The six stages were all created by making a tileable star field in Gimp and then loading it as a sky dome in Blender. From there, I rendered the image out to a panorama so that it could be used for image based lighting within Unity using the Lux shaders. This setup is great because it allows the light on the asteroids to accurately reflect the scene that they are in, so each scene will have a unique feel to it.
I broke the 6 levels into design groups:
These first two are just cloud nebulas with no planets. The first stage has changed a bit since this screen was uploaded, but not enough to warrant another upload. I just brightened the stars a little bit because I felt that they were too gray and dull.
The next two are just planets with no nebulas. These images have also changed slightly since the upload. Unlike the first two, I didn't use the original Gimp texture for the background, opting instead to use the skybox as rendered by Blender. It looked great when viewed individually, but I didn't think it was consistent enough with the other images. So the latest versions have stars that more accurately match those of the other stages. I also got rid of the blur that I added to the edges of the red planet and its moon. I decided that I liked the sharper look better. Since the asteroids themselves are sharp it helps the whole thing blend in as a cohesive scene.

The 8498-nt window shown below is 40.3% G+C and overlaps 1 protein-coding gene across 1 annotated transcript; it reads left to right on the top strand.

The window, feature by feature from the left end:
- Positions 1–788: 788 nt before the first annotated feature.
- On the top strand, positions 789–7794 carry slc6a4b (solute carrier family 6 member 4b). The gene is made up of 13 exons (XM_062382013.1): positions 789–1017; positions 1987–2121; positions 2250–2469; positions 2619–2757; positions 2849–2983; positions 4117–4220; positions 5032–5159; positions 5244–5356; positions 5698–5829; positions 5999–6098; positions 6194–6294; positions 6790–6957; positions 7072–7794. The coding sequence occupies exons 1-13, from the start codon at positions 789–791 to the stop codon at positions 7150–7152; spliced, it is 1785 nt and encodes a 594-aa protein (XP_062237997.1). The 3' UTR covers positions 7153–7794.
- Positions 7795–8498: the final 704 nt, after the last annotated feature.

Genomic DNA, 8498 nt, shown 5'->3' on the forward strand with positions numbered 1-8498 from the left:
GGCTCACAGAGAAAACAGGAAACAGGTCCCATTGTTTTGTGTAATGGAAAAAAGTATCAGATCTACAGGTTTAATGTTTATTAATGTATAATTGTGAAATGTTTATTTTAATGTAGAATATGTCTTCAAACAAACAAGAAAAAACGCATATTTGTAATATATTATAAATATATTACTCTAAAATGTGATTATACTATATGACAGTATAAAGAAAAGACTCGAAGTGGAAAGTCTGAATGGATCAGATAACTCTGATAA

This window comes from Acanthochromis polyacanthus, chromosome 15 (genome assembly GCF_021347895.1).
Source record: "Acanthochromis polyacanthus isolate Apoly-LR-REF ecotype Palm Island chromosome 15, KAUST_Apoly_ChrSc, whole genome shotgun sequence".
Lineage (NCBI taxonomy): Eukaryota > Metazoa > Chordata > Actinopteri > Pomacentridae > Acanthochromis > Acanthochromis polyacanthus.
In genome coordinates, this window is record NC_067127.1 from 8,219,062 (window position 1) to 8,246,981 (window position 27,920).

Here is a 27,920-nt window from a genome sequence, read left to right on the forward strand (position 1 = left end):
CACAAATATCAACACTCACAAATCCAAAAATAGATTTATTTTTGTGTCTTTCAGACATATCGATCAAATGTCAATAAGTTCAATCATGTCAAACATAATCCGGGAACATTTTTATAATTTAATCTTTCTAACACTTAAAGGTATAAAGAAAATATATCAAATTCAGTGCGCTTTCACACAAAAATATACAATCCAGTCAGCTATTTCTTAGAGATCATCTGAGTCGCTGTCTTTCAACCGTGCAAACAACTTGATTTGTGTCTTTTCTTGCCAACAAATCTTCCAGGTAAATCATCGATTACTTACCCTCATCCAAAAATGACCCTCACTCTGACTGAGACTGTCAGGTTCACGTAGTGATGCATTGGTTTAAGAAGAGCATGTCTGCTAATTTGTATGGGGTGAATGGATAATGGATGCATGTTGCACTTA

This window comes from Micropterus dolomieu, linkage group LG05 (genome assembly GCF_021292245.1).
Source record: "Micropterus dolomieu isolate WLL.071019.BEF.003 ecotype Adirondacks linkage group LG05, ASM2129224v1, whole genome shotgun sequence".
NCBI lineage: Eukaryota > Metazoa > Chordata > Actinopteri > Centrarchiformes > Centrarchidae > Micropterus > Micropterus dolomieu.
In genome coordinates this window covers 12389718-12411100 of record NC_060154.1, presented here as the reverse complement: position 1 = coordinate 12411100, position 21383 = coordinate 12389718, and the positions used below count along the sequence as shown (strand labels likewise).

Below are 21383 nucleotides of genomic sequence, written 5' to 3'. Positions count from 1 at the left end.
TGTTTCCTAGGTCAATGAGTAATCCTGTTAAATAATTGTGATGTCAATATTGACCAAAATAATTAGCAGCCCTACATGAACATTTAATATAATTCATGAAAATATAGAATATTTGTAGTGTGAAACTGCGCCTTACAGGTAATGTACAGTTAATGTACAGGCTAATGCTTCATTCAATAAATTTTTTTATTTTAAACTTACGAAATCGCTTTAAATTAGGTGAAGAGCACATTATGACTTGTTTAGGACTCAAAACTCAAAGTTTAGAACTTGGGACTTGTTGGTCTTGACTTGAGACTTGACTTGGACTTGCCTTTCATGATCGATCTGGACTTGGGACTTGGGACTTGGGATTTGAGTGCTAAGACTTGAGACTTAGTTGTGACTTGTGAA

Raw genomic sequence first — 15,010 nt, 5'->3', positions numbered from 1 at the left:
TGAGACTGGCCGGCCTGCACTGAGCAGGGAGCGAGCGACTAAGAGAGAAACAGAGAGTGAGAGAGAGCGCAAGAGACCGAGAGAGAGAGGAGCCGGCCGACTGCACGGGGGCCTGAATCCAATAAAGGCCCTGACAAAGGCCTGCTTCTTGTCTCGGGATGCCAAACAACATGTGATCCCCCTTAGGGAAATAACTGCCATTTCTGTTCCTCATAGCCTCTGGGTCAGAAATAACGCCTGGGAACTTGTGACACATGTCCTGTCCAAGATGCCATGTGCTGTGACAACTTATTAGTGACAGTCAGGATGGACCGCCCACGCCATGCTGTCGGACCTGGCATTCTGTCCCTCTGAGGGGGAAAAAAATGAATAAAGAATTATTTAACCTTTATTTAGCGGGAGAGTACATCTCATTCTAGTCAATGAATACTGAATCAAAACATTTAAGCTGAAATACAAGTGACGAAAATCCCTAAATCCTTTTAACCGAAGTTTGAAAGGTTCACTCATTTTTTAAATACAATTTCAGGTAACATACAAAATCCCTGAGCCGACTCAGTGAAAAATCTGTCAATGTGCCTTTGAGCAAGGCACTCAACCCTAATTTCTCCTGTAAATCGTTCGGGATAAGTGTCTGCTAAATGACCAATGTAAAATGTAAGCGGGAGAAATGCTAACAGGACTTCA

And finally we have the two with the nebula clouds and the planets.
Using the skyboxes as IBl the way I did will also cause the stars and nebulas to reflect in any game object in the scene. The asteroids aren't very reflective, so it isn't easy to see in the screenshots above. It will be pretty subtle in anything but a mirrored ball, which won't be in the game. But there should be some nice shiny metallic or glass objects making their way into the game that will really help bring out the individual character of each of the stages.